An exploration of family in the context of head injury: a narrative understanding of change
Peter, Hutchinson J.
AffiliationUniversity of Derby
University of Nottingham
University of Portsmouth
University of Cambridge
MetadataShow full item record
AbstractTraumatic brain injury is potentially devastating. Families commonly respond by supporting the injured individual and their recovery. However, family members are at risk of negative psychological outcomes and family functioning has emerged as a key variable post injury. What is less understood are the subjective changes experienced by families and the impact these have post injury. A longitudinal narrative case study using in-depth narrative qualitative interviews. Data were collected a one, three and 12 months post injury. Nine non-injured family members from three families were recruited from an acute neurosurgical ward. Five interwoven narrative threads were identified: trauma, recovery, autobiographical, suffering and family. The narrative approach emphasized that the first-year post-head injury was a turbulent time for families, who were active agents in the process of change. Families’ stories of illness from a nonpatient perspective need recognition and validation in their own right. understanding this experience in terms of biographical narratives helps to recognize the vacillation between change and continuity. Adopting a narrative approach to rehabilitation may be more positive than adopting a model of loss. Change is not limited to the injured person and family members need help to understand that they too are changing as a result of their experiences. In addition, it is proposed that there be a shift in the discourse in research and practice literature away from loss and towards transition, with greater recognition of the role that uninjured family members play in making sense of change post injury.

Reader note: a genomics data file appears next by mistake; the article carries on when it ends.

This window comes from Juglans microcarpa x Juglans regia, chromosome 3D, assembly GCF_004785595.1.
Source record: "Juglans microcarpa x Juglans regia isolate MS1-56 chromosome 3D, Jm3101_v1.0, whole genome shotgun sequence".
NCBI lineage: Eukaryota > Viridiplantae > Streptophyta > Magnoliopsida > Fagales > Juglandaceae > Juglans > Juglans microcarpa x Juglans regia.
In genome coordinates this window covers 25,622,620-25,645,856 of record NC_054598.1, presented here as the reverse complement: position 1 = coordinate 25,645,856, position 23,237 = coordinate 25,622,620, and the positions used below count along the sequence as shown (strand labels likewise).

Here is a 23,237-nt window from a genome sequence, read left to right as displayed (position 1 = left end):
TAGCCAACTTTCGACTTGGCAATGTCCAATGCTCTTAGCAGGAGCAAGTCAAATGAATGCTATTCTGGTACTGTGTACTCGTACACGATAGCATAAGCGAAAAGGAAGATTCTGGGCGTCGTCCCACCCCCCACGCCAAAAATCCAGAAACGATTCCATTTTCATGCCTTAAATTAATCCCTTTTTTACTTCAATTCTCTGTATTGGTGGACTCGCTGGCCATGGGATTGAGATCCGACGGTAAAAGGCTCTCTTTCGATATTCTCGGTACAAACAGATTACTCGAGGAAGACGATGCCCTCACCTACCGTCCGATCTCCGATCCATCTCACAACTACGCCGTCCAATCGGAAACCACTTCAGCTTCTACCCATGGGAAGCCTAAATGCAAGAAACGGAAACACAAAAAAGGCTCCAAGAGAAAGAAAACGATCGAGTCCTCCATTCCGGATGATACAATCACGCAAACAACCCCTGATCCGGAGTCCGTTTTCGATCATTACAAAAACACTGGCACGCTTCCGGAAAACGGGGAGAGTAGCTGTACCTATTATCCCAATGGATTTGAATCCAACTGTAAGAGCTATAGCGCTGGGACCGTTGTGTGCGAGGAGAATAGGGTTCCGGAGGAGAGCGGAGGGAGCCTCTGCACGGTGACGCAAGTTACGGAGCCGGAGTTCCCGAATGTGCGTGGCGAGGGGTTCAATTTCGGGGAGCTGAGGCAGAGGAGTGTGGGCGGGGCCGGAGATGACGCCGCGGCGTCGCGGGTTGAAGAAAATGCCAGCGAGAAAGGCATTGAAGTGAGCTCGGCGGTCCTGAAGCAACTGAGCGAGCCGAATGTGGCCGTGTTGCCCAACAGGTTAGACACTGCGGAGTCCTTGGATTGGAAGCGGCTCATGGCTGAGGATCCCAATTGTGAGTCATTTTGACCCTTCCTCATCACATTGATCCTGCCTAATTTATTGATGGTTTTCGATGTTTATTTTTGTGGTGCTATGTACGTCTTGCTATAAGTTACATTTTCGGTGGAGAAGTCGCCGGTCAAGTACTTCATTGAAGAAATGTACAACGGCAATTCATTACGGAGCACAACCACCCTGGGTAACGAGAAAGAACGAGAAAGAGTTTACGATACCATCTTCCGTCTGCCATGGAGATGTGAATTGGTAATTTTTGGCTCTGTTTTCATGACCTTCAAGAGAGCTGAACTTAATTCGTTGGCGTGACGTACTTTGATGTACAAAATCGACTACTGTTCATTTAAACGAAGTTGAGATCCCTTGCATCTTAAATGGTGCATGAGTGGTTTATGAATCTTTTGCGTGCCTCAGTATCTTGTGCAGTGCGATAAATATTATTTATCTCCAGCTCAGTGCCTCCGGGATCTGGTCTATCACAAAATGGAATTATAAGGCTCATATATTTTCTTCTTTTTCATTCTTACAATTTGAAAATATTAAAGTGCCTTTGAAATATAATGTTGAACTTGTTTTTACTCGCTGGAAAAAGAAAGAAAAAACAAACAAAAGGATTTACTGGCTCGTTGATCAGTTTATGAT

CitationWhiffin, C., Bailey, C., Ellis-Hill, C., Jarrett, N. & Hutchinson, P. (2020). 'An exploration of family in the context of head injury: a narrative understanding of change'. Clinical Rehabilitation.